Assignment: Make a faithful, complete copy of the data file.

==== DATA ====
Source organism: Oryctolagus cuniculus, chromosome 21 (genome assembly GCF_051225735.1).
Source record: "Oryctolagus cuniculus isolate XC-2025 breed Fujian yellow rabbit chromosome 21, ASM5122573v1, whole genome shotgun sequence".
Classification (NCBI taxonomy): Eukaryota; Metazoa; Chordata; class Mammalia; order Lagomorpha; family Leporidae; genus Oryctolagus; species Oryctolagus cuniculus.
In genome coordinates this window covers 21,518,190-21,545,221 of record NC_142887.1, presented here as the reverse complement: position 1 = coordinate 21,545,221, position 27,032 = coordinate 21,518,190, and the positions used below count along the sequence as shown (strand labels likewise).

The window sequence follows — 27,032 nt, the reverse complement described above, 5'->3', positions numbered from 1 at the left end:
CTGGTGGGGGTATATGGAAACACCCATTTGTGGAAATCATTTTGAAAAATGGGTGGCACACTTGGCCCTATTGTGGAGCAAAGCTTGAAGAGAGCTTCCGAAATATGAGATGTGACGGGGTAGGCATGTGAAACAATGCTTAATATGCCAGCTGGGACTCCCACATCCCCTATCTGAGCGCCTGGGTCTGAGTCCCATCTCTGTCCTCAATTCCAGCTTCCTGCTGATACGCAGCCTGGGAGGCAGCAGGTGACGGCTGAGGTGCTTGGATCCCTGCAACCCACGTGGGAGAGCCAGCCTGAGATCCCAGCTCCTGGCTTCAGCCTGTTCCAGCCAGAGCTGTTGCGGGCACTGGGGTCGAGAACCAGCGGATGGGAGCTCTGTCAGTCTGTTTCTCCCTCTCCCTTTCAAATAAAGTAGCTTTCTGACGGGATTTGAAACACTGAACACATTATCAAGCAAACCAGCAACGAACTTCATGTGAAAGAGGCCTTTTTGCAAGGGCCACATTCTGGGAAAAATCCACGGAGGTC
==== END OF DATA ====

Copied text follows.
Source organism: Oryctolagus cuniculus, chromosome 21 (genome assembly GCF_051225735.1).
Source record: "Oryctolagus cuniculus isolate XC-2025 breed Fujian yellow rabbit chromosome 21, ASM5122573v1, whole genome shotgun sequence".
Classification (NCBI taxonomy): Eukaryota; Metazoa; Chordata; class Mammalia; order Lagomorpha; family Leporidae; genus Oryctolagus; species Oryctolagus cuniculus.
In genome coordinates this window covers 21,518,190-21,545,221 of record NC_142887.1, presented here as the reverse complement: position 1 = coordinate 21,545,221, position 27,032 = coordinate 21,518,190, and the positions used below count along the sequence as shown (strand labels likewise).

The window sequence follows — 27,032 nt, the reverse complement described above, 5'->3', positions numbered from 1 at the left end:
CTGGTGGGGGTATATGGAAACACCCATTTGTGGAAATCATTTTGAAAAATGGGTGGCACACTTGGCCCTATTGTGGAGCAAAGCTTGAAGAGAGCTTCCGAAATATGAGATGTGACGGGGTAGGCATGTGAAACAATGCTTAATATGCCAGCTGGGACTCCCACATCCCCTATCTGAGCGCCTGGGTCTGAGTCCCATCTCTGTCCTCAATTCCAGCTTCCTGCTGATACGCAGCCTGGGAGGCAGCAGGTGACGGCTGAGGTGCTTGGATCCCTGCAACCCACGTGGGAGAGCCAGCCTGAGATCCCAGCTCCTGGCTTCAGCCTGTTCCAGCCAGAGCTGTTGCGGGCACTGGGGTCGAGAACCAGCGGATGGGAGCTCTGTCAGTCTGTTTCTCCCTCTCCCTTTCAAATAAAGTAGCTTTCTGACGGGATTTGAAACACTGAACACATTATCAAGCAAACCAGCAACGAACTTCATGTGAAAGAGGCCTTTTTGCAAGGGCCACATTCTGGGAAAAATCCACGGAGGTC